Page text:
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Browse Prior Art Database

BAD PIXEL DELETION TECHNIOUE FOR LED PRINTERS

IP.com Disclosure Number: IPCOM000025229D
Original Publication Date: 1984-Feb-29
Included in the Prior Art Database: 2004-Apr-04
Document File: 4 page(s) / 160K

Publishing Venue

Xerox Disclosure Journal

Abstract

In Image Input Terminals, the technique of "bad pixel deletion" has been used in the past to eliminate the effects of pixels which are non-functional on solid state image sensors. A small number of bad pixels are compensated for in the following manner. During calibration, bad pixels are identified by isolating those which fail to meet certain minimum standards. These can be isolated single pixels, preferably a small number per solid state sensor. During operation then, the pixels identified as being "badt1 are deleted by replacing their value with the value of the pixel immediately preceding the bad pixel. The result is that solid state imaging sensors which have a small number of bad pixels after fabrication can be used, thereby improving the yield considerably. Also, bad pixels which develop after installation in systems can also be compensated in the same way, eliminating service calls for single isolated malfunctions.

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XEROX DISCLOSURE JOURNAL

----c

BAD PIXEL DELETION TECHNIOUE FOR LED PRINTERS
Ronald G. Matteson

Proposed Classification
U.S. Cl. 358/240 Int. C1. H04n 3/12

-b -L

BINARY DATA(VIDE0) SCAN LINE

TRANSFER

7 I

STORPGE SHIFT. REG ARRAY

* REG 1 : DRIVERS 8

B I NARY DATA (VIDEO) FIG 20

FOR EVERY SCAN LINE

LIGHT COLLECTOR

SHIFT- STORAGE

.

L

/- --

1 lp

TEST

~c)% BAD PIXELS

Volume 9 Number 1 January/February 1984 69

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BAD PIXEL DELETION TECHNIQUE FOR LED PRINTERS (Cont'd)

In Image Input Terminals, the technique of "bad pixel deletion" has been used in the past to eliminate the effects of pixels which are non-functional on solid state image sensors. A small number of bad pixels are compensated for in the following manner. During calibration, bad pixels are identified by isolating those which fail to meet certain minimum standards. These can be isolated single pixels, preferably a small number per solid state sensor. During operation then, the pixels identified as being "badt1 are deleted by replacing their value with the value of the pixel immediately preceding the bad pixel. The result is that solid state imaging sensors which have a small number of bad pixels after fabrication can be used, thereby improving the yield considerably. Also, bad pixels which develop after installation in systems can also be compensated in the same way, eliminating service calls for single isolated malfunctions.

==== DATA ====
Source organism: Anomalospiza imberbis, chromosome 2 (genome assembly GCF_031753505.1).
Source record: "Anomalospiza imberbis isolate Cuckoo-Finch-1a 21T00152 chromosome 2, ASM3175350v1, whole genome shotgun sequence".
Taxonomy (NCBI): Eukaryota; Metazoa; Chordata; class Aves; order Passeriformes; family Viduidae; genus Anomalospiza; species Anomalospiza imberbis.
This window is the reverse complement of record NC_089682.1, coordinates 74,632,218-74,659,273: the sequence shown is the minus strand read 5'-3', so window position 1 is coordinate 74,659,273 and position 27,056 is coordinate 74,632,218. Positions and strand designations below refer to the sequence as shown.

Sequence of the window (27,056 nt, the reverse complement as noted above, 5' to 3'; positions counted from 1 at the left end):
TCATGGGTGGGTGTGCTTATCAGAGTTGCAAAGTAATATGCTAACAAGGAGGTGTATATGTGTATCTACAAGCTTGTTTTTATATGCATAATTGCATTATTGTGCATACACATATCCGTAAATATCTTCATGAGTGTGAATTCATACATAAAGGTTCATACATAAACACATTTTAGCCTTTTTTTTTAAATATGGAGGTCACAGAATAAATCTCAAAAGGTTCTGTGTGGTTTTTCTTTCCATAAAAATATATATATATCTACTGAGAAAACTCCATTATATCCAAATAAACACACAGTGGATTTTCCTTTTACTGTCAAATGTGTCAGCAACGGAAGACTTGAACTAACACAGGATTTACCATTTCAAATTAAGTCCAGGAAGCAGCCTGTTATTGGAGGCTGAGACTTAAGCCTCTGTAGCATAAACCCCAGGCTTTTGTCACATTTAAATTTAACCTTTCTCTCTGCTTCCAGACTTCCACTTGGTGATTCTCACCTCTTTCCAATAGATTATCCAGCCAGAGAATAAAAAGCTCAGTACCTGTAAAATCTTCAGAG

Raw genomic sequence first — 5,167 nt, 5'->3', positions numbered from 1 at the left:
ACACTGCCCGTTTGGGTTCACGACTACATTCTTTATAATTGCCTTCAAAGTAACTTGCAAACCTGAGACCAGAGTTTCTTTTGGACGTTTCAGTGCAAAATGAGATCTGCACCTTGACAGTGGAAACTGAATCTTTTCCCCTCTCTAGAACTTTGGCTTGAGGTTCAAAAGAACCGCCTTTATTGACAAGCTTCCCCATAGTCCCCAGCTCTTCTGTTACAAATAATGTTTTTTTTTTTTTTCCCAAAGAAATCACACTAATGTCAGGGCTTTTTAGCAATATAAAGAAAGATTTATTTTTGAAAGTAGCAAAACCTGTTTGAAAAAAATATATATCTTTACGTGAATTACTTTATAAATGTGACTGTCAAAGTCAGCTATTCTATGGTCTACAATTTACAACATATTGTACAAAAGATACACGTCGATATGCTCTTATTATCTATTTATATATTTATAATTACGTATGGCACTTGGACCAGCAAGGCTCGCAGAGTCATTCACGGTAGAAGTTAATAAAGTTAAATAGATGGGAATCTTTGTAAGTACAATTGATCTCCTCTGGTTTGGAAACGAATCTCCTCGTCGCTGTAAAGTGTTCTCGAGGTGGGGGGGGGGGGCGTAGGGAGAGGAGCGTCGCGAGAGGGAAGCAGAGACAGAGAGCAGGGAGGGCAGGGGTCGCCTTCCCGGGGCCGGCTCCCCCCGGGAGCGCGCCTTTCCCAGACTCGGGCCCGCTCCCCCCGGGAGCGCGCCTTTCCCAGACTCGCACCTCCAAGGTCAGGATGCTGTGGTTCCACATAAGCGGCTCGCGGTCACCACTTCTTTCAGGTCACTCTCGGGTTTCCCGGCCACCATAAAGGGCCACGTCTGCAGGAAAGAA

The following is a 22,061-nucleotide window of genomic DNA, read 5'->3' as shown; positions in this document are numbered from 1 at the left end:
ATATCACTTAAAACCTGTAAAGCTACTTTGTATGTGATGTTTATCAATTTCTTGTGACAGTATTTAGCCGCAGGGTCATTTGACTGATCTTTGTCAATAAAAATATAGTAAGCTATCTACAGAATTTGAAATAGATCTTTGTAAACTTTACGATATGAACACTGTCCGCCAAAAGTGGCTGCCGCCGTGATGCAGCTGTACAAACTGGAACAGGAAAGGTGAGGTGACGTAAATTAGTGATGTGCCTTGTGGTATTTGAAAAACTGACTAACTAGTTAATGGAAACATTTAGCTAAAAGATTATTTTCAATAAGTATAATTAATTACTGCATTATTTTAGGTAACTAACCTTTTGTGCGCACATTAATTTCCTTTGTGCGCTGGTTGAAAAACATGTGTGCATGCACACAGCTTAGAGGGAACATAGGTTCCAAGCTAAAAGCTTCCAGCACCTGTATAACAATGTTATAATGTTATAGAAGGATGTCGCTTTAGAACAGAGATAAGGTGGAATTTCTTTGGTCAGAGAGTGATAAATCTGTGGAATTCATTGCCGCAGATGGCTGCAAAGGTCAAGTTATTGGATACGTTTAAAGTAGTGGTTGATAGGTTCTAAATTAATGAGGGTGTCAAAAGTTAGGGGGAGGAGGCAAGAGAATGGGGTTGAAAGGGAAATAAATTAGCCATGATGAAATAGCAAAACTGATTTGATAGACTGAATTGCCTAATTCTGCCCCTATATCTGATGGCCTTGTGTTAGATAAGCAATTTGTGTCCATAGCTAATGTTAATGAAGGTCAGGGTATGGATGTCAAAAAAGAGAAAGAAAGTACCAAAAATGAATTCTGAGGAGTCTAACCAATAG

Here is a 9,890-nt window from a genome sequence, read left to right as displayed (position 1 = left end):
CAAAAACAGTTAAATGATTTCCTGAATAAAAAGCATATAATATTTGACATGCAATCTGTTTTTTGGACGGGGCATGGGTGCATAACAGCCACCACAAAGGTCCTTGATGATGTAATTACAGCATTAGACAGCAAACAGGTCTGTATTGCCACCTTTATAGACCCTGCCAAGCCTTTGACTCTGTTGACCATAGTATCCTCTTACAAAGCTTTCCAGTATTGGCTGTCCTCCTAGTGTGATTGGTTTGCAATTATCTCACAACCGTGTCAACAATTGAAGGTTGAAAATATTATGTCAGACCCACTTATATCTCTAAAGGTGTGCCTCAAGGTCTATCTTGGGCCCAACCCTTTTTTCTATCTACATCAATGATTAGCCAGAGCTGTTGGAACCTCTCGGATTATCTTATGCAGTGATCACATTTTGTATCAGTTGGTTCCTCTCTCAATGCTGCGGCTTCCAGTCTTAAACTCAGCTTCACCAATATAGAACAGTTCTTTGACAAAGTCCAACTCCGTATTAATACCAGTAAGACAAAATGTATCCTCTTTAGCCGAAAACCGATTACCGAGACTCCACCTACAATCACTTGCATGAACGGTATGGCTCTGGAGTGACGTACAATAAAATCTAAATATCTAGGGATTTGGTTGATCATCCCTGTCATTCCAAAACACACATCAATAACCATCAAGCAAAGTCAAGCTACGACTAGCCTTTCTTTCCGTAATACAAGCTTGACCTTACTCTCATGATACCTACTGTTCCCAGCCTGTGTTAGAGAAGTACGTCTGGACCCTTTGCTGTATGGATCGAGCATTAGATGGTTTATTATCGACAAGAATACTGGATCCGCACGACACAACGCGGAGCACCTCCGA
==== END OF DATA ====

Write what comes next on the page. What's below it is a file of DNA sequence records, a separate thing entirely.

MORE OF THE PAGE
It would be an advantage to be able to apply the same philosophy to electronic printers which also use arrays of printing elements such as ink jet printers, LED printers and electrostatic printers. Unfortunately, the dual of the image input terminal case cannot be used since each discrete element of the output transducer must be used and must be operable. A way of compensating for bad pixels has been devised however, and is explained below.

70

    XEROX DISCLOSURE JOURNAL Volume 9 Number 1 January/February 1984

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BAD PIXEL DELETION TECHNIQUE FOR LED PRINTERS (Con t'd)

As an example and referring to drawing Figure I, an LED array 1 exposes a photoreceptor 5 by means of a row of closely spaced light emitting diodes. Each diode is either on or off for a given line of the output image, representinq 1's or 0's in the output data. Typically, video data in binary form is applied to a shift register 6 which accepts a complete scanline of data. The data is then transferred to a storage register and driver stage 7 which stores the scanline of data and drives the LED array 1. Bits which have the value of "one" are used to illuminate an LET), those having a value of "0" retain the LED in the off configuration. While the LED array 1 is being controlled for one scanline, the next scanline is being serially supplied to the shift register 6 for transfer at the end of the exposure of the preceding scanline. In this way, scanlines are sequentially...